Flight MH370 a year on: Lost without a trace – but the search goes on

Lost without a trace

But, a year on, the search continues for Flight MH370
Germany's spymasters left red-faced after thieves break into brand new secret service HQ and steal taps

Germany's spy HQ springs a leak

Thieves break into new €1.5bn complex... to steal taps
International Women's Day 2015: Celebrating the whirlwind wit of Simone de Beauvoir

Whirlwind wit of Simone de Beauvoir

Simone de Beauvoir's seminal feminist polemic, 'The Second Sex', has been published in short-form for International Women's Day
Mark Zuckerberg’s hiring policy might suit him – but it wouldn’t work for me

Mark Zuckerberg’s hiring policy might suit him – but it wouldn’t work for me

Why would I want to employ someone I’d be happy to have as my boss, asks Simon Kelner
Confessions of a planespotter: With three Britons under arrest in the UAE, the perils have never been more apparent

Confessions of a planespotter

With three Britons under arrest in the UAE, the perils have never been more apparent. Sam Masters explains the appeal
Russia's gulag museum 'makes no mention' of Stalin's atrocities

Russia's gulag museum

Ministry of Culture-run site 'makes no mention' of Stalin's atrocities
The big fresh food con: Alarming truth behind the chocolate muffin that won't decay

The big fresh food con

Joanna Blythman reveals the alarming truth behind the chocolate muffin that won't decay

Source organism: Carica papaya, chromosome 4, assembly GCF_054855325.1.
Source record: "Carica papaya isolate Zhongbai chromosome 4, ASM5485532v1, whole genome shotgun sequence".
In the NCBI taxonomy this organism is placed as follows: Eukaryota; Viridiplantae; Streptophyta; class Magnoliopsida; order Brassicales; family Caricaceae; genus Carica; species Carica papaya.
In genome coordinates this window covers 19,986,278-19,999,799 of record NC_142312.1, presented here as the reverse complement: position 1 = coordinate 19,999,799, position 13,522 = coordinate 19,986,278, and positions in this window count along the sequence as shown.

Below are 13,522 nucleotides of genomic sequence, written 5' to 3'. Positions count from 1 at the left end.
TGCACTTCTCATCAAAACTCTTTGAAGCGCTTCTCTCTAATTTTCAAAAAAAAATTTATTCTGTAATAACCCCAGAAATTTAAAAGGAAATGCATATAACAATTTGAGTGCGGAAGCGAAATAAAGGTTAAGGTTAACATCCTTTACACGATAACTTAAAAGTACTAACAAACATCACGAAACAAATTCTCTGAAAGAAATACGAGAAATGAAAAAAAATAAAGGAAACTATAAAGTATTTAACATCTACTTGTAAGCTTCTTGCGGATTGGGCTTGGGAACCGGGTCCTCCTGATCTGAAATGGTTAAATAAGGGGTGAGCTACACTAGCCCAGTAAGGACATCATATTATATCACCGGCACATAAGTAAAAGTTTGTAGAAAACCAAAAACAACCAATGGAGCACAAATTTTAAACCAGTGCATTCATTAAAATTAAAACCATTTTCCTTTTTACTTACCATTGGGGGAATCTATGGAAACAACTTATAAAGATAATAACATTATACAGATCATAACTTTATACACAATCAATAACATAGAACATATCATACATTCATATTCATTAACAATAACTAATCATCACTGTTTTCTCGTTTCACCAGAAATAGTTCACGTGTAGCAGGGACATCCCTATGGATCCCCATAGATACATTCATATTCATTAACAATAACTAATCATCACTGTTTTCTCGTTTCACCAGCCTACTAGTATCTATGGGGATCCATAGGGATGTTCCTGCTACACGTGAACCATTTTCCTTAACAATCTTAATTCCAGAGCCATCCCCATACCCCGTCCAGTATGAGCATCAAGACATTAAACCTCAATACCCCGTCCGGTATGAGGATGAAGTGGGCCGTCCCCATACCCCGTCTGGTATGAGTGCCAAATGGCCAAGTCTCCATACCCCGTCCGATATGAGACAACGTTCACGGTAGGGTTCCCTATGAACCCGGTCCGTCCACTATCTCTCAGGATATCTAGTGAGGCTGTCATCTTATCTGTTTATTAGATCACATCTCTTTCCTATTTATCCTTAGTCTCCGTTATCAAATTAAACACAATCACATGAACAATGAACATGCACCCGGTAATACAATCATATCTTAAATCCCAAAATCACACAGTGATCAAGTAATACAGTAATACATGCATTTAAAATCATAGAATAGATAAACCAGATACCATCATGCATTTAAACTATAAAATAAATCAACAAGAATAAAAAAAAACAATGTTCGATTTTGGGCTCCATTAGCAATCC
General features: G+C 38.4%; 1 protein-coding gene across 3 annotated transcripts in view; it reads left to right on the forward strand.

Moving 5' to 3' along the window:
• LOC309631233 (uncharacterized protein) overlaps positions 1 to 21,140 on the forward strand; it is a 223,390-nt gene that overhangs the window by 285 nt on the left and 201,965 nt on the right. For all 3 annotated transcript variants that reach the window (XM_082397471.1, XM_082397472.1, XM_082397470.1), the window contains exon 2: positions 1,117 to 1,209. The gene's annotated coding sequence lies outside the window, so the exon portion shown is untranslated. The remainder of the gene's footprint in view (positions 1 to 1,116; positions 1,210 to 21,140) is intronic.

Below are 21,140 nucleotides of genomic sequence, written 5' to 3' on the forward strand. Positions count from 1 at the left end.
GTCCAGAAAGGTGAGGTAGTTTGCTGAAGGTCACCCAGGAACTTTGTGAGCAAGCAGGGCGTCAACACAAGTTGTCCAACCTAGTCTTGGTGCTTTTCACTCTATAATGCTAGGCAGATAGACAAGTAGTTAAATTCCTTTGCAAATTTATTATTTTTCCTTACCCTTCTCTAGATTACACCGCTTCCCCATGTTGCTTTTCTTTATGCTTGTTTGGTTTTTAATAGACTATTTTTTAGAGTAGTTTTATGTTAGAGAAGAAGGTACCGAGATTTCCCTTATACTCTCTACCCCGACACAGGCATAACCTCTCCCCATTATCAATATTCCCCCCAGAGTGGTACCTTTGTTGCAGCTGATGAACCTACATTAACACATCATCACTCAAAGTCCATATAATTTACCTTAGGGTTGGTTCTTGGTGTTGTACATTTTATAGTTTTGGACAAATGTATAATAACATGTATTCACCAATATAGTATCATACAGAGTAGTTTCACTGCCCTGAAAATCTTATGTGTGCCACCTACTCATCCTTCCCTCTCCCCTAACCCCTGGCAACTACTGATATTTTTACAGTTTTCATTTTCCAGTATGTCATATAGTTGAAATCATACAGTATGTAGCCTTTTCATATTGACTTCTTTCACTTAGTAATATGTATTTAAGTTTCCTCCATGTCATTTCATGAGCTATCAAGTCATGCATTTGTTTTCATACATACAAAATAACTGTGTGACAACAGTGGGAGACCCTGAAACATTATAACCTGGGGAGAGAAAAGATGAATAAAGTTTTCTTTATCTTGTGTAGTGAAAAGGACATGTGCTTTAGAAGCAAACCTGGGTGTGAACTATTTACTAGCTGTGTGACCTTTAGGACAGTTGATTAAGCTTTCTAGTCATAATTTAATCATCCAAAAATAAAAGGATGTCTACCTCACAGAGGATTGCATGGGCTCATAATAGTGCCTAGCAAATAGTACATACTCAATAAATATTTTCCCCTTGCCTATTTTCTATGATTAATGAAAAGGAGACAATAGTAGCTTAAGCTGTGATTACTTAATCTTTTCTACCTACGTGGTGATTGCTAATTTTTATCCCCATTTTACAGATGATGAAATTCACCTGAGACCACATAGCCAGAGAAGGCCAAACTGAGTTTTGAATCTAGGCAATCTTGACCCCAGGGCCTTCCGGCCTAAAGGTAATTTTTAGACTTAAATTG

Virginia Ironside was my landlady: What is it like to live with an agony aunt on call 24/7?

Virginia Ironside was my landlady

Tim Willis reveals what it's like to live with an agony aunt on call 24/7
Paris Fashion Week 2015: The wit and wisdom of Manish Arora's exercise in high camp

Paris Fashion Week 2015

The wit and wisdom of Manish Arora's exercise in high camp
8 best workout DVDs

8 best workout DVDs

If your 'New Year new you' regime hasn’t lasted beyond February, why not try working out from home?
Paul Scholes column: I don't believe Jonny Evans was spitting at Papiss Cissé. It was a reflex. But what the Newcastle striker did next was horrible

Paul Scholes column

I don't believe Evans was spitting at Cissé. It was a reflex. But what the Newcastle striker did next was horrible
Miguel Layun interview: From the Azteca to Vicarage Road with a million followers

From the Azteca to Vicarage Road with a million followers

Miguel Layun is a star in Mexico where he was criticised for leaving to join Watford. But he says he sees the bigger picture
Frank Warren column: Amir Khan ready to meet winner of Floyd Mayweather v Manny Pacquiao

Khan ready to meet winner of Mayweather v Pacquiao

The Bolton fighter is unlikely to take on Kell Brook with two superstar opponents on the horizon, says Frank Warren
War with Isis: Iraq's government fights to win back Tikrit from militants - but then what?

Baghdad fights to win back Tikrit from Isis – but then what?

Patrick Cockburn reports from Kirkuk on a conflict which sectarianism has made intractable